Zimbabwe’s new health minister, Dr. David Parirenyatwa, has commended the just-ended inclusive government for its efforts in improving the health sector since 2009 but says more needs to be done to completely rebuild the ailing but recovering sector.
Speaking in a wide-ranging interview with VOA, Parirenyatwa said he will continue to aggressively pursue the policies championed by his predecessor Dr. Henry Madzorera, adding his ministry will prioritize the improvement of staffing levels in hospitals, fight growing cervical cancer, reducing maternal and child mortality rates and revamping life-saving machinery and equipment in health institutions.
Parirenyatwa, who is back in cabinet after being left out in the cold at the inception of the unity government, says he is ready “to continue the good work that was done by the inclusive government” in the health sector.
The minister said he will soon reverse a previous blanket freeze on new recruitment that was imposed by the ministry of finance during the time of the inclusive government. He did not elaborate on where the government would find money to pay additional workers in the health sector.
“Clearly we must have an unfreezing of posts because the staff establishment in our hospitals has not changed since 1980,” said Parirenyatwa. “We believe that it’s high time now because we now have bigger population, diseases are more intense, particularly HIV so we do need to expand our own establishment.”
Parirenyatwa said his ministry will focus on improving staffing levels in hospitals, adding nurses and doctors in Zimbabwe’s health establishments are extremely overworked, a situation he says could compromise the quality of care provided to patients.
Revamping life-saving equipment such as radiotherapy dialysis machines at central hospitals would be a major priority, the Murehwa North lawmaker said.
This, he said, would greatly improve the quality of specialized care at Zimbabwe’s referral hospital. Parirenyatwa said he would be working with the media to raise funds to aid his efforts to revamp the health sector.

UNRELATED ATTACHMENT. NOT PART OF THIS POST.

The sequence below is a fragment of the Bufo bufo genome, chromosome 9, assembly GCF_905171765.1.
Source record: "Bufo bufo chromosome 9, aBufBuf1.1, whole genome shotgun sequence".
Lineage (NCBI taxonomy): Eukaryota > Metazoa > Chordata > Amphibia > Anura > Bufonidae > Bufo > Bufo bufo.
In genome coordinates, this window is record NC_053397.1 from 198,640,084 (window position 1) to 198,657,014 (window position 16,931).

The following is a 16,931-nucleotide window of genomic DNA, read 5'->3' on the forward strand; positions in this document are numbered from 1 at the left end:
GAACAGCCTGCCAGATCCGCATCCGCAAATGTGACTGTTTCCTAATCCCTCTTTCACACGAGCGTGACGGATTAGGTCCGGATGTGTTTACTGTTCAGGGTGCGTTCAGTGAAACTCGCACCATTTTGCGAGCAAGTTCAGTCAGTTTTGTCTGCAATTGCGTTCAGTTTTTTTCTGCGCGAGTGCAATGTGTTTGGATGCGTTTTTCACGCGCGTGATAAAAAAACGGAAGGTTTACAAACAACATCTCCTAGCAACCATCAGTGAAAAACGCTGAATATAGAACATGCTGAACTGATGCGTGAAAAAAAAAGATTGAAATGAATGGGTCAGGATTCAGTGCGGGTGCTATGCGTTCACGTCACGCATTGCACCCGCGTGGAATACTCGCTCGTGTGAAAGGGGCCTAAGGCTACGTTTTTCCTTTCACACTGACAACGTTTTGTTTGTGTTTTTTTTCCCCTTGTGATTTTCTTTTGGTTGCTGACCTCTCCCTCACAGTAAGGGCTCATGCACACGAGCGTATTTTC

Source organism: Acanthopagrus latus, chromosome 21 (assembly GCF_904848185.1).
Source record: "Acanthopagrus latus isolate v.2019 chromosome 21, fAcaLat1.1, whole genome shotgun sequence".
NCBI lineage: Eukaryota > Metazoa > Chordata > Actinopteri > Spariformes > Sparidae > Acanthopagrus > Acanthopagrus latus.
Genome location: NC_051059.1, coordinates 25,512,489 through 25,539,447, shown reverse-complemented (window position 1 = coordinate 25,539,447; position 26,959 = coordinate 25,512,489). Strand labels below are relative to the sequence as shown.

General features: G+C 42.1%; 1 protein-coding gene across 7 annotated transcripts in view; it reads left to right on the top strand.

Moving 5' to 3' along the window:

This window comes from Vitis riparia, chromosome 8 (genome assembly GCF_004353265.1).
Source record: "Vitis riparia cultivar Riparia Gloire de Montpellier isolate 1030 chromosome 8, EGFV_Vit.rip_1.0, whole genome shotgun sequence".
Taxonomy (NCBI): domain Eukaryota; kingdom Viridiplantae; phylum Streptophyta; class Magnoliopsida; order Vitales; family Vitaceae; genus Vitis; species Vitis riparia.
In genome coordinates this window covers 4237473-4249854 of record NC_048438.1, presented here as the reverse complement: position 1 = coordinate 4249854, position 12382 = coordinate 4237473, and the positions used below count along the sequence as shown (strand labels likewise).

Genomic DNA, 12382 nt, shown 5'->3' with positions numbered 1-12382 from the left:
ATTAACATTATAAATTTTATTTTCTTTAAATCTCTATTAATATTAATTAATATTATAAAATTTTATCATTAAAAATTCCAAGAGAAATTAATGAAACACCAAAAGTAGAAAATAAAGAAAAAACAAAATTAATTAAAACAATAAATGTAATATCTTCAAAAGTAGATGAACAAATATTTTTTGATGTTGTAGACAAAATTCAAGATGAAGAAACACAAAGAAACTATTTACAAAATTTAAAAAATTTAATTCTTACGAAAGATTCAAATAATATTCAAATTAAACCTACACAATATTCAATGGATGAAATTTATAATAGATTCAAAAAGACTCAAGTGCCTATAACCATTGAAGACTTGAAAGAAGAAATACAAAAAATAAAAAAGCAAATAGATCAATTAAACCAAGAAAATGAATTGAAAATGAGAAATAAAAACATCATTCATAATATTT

Also of major concern to the minister is the growing number of women in the country being diagnosed with cervical cancer, particularly those living with HIV. He says resources will be spent on improving treatment options and the early detection of cervical cancer.
Many women die of cervical cancer in Zimbabwe annually, many of them in rural areas where knowledge about the disease is low and health facilities ill-equipped to deal with the disease.
Zimbabwe’s maternal mortality rate remains very with as many as eight women estimated to die during child birth, while as many as 100 children die every day.
Dr. Parirenyatwa said this will be another priority of the government in the next five years.
He said under the Health Transition Fund, a program administered by the United Nations Children’s Fund and supported by a number of European Union countries, has done a lot to reduce high maternal and child mortality rates, especially by removing user fees.
Zimbabwe’s health sector used to be counted among the best in Africa but years of economic decline and reduced funding saw the sector collapse under Parirenyatwa’s leadership. The economic collapse was largely blamed on the poor policies of the Zanu PF government, which won the July 31st national elections, crushing former Prime Minister Morgan Tsvangirai’s MDC formation.
It remains to be seen if Parirenyatwa would be able to maintain and improve on the progress made by the unity government in revamping the ailing health sector.
“I’m optimistic that I can do it,” says Parirenyatwa. “We have to build on to what is already there. The efforts of the inclusive government should really be commended and working together with all our partners, I’m sure things can only continue to improve.”